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Richard Irving Dacre R.A.M.C.

I was M.O. to a Unit and I got separated in the going back. I took up my position on the other side of a railway culvert where I was protected from fire.There wasn't much shell fire but machine gun bullets were flying about. I was with my orderly who was a St. John's man, very frightened but stuck to me all the time.

There was a crowd of civilians pouring through the tunnel and passing over a bridge across a small stream. I remember two ladies, elderly, in full evening dress and hats walking along quite happily, who said 'Good-day' to me and then two men on horseback tried to force their way through the crowd, pushing people aside and knocking them over. They were gone before I could do or say anything.

Two young Guardsmen came through and stopped. One of them showed me a bleeding wound in the calf and as I had no dressings whatever, I said to him, "Get along, sonny, try as best you can and as quick as you can." The last I saw of them they were limping back and up over the hill at the back.

There was one large French woman who was mad with hate and was shouting her 'Sales Boches'. I tried to get her out of the way because she was blocking the road. As I could do nothing with her, my orderly pushed her over the bridge into the stream.

Then I came across an R.H.A. driver who had a long black beard. He had lost everybody and his one idea was to get back as quickly as possible. At that moment a crowd of French infantry came tearing back and took up a position along the Railway. I thought I had better get back a bit. I retired over the bridge and helped a few wounded on to a water cart.

At that moment four distracted and dismounted cavalry officers halted just by me in a little bit of dip and I gave them a rifle and bayonet each and they kept on firing until their ammunition had run out. I had a machine gun which they mounted, but they did not know how to use it until I got hold of a wounded private who helped them. One of them said, "Oh for a horse!" - at which, a stray horse came galloping over the open and was caught by one of the junior officers. I don't know what happened to them afterwards because the Boche were coming over in their thousands across the fields the other side of the Railway.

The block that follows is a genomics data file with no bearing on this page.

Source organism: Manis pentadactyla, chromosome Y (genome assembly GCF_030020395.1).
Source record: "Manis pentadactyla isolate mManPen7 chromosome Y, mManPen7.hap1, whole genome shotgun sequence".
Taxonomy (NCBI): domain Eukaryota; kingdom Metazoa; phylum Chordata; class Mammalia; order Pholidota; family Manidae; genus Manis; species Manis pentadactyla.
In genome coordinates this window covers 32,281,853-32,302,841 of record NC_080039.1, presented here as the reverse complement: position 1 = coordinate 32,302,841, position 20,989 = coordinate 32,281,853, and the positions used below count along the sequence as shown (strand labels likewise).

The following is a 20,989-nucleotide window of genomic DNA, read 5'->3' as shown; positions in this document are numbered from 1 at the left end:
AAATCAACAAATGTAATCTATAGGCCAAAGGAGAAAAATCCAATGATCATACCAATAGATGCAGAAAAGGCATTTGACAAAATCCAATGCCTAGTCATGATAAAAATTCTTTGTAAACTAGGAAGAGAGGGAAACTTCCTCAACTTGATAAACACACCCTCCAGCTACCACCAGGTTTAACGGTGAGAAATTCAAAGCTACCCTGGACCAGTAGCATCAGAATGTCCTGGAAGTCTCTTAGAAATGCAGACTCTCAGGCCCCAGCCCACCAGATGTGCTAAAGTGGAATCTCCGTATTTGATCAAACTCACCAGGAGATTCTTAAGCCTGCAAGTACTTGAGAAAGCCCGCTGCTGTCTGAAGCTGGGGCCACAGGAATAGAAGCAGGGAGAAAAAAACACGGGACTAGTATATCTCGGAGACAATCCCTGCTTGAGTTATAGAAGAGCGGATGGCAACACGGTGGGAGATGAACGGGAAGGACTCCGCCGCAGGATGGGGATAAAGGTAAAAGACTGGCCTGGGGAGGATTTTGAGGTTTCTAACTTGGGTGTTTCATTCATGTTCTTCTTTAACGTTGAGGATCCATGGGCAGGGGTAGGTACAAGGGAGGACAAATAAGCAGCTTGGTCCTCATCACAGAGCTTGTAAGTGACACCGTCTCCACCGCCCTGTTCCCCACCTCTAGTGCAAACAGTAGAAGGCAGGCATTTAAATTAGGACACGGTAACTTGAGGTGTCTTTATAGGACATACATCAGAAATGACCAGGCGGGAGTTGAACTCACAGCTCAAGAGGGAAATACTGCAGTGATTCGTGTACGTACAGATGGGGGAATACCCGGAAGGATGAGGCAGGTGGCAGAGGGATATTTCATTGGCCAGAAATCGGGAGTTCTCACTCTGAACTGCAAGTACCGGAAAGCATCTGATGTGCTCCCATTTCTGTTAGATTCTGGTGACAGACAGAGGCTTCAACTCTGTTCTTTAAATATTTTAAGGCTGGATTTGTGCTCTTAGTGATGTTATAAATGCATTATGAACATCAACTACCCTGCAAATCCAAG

My orderly said it was about time we moved and suggested that I might be better off without my pistol. I can remember an awful mix up of fellows bayoneting and being bayoneted and I went up the hill along the road. We filled our water bottles and the R.A.M.C water bottle from a small spring and caught up the civilian stragglers. These poor people were dead beat and kept falling down from sheer exhaustion and the only thing we could do was to help them to the side of the road so as to keep the road clear. I heard afterwards that we were the last to come up the road as the troops we had left had been annihilated. Getting over the hill we came across a stream and my orderly and I got some buckets from an artillery camp which was deserted, filled them at the stream and gave drinks to the various people who came along. I remember I had to do this at the point of the revolver because people would stay too long. We got away a lot of wounded because there were quite a number of wagons, odd horses and stray drivers.

The World War 1 Memoirs of Richard Irving Dacre Home